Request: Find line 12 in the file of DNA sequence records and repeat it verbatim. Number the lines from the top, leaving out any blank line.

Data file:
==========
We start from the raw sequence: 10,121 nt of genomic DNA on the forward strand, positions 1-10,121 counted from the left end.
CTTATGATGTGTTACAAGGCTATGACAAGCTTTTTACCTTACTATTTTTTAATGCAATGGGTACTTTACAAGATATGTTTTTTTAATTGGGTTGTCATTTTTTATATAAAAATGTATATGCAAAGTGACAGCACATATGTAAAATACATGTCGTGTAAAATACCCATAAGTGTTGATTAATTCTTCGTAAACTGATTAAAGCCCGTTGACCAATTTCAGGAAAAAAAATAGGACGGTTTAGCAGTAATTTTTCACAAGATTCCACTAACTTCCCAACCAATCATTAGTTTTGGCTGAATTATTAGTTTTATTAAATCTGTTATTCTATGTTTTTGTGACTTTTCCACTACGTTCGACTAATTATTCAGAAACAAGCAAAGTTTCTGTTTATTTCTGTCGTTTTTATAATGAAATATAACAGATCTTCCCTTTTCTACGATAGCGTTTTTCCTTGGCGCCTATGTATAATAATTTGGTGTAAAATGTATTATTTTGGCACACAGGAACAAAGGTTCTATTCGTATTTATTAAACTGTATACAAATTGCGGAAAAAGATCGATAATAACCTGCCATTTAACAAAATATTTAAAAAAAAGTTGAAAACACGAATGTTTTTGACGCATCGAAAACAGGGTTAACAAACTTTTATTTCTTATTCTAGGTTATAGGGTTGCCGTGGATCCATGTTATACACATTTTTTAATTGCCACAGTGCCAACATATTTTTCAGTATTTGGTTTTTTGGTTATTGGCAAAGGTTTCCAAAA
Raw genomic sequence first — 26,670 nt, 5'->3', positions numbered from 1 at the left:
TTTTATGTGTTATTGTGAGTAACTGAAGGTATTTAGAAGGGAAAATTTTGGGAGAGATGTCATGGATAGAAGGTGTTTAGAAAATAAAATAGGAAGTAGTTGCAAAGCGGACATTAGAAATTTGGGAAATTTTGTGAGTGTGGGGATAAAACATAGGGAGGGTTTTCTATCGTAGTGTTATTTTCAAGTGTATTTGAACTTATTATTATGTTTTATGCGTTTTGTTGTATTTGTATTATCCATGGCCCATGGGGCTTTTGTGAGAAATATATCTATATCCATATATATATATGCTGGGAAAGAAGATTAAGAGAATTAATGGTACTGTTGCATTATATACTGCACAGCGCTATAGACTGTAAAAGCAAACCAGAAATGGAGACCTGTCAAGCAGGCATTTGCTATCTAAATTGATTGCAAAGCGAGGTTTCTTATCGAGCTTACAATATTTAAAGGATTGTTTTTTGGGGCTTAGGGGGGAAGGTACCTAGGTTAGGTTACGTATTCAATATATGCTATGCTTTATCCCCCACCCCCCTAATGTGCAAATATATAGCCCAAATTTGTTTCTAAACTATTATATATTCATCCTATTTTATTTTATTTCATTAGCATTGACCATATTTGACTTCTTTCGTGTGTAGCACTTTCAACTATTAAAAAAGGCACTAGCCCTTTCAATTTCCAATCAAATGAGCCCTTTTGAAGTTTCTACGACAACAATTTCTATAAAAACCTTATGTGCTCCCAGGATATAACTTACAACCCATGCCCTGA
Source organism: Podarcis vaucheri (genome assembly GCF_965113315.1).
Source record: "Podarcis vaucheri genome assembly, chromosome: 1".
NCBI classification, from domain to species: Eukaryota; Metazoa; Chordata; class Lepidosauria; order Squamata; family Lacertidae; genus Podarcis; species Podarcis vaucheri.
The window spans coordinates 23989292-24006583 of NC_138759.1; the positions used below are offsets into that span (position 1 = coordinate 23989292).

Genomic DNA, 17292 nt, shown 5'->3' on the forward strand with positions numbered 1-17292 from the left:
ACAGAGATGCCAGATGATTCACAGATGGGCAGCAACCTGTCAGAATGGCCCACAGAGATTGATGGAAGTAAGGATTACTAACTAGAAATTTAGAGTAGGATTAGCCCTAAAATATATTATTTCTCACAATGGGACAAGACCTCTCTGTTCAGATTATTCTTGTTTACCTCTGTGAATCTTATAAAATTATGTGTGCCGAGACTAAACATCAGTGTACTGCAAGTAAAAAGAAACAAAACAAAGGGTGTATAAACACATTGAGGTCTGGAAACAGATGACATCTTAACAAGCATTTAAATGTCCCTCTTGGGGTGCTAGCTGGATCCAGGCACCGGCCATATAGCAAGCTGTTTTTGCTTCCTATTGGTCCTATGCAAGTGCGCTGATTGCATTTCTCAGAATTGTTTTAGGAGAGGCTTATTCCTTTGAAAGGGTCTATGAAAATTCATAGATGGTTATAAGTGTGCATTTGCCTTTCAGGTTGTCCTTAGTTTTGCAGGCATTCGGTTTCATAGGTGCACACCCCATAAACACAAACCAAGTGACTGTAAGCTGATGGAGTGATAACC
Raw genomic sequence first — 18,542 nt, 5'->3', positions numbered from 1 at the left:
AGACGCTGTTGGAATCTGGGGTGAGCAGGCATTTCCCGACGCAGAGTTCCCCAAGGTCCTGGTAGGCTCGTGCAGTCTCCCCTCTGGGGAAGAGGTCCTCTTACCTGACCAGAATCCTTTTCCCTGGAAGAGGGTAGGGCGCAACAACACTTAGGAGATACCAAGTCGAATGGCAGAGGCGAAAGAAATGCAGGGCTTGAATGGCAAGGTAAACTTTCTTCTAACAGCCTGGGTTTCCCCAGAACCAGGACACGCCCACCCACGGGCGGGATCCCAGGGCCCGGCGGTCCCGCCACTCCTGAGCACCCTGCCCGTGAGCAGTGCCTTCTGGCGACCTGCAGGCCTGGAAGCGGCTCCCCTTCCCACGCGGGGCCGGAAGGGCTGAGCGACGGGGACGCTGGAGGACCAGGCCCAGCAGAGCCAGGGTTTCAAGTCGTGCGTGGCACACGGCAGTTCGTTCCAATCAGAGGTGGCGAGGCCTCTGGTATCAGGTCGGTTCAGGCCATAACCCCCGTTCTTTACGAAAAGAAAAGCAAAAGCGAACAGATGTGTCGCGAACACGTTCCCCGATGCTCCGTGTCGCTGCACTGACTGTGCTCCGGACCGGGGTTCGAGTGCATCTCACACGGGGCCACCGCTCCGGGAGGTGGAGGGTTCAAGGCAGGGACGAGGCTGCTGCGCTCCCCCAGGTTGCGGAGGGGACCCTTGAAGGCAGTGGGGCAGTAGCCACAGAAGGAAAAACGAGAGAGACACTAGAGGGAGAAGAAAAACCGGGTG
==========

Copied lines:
AGACGCTGTTGGAATCTGGGGTGAGCAGGCATTTCCCGACGCAGAGTTCCCCAAGGTCCTGGTAGGCTCGTGCAGTCTCCCCTCTGGGGAAGAGGTCCTCTTACCTGACCAGAATCCTTTTCCCTGGAAGAGGGTAGGGCGCAACAACACTTAGGAGATACCAAGTCGAATGGCAGAGGCGAAAGAAATGCAGGGCTTGAATGGCAAGGTAAACTTTCTTCTAACAGCCTGGGTTTCCCCAGAACCAGGACACGCCCACCCACGGGCGGGATCCCAGGGCCCGGCGGTCCCGCCACTCCTGAGCACCCTGCCCGTGAGCAGTGCCTTCTGGCGACCTGCAGGCCTGGAAGCGGCTCCCCTTCCCACGCGGGGCCGGAAGGGCTGAGCGACGGGGACGCTGGAGGACCAGGCCCAGCAGAGCCAGGGTTTCAAGTCGTGCGTGGCACACGGCAGTTCGTTCCAATCAGAGGTGGCGAGGCCTCTGGTATCAGGTCGGTTCAGGCCATAACCCCCGTTCTTTACGAAAAGAAAAGCAAAAGCGAACAGATGTGTCGCGAACACGTTCCCCGATGCTCCGTGTCGCTGCACTGACTGTGCTCCGGACCGGGGTTCGAGTGCATCTCACACGGGGCCACCGCTCCGGGAGGTGGAGGGTTCAAGGCAGGGACGAGGCTGCTGCGCTCCCCCAGGTTGCGGAGGGGACCCTTGAAGGCAGTGGGGCAGTAGCCACAGAAGGAAAAACGAGAGAGACACTAGAGGGAGAAGAAAAACCGGGTG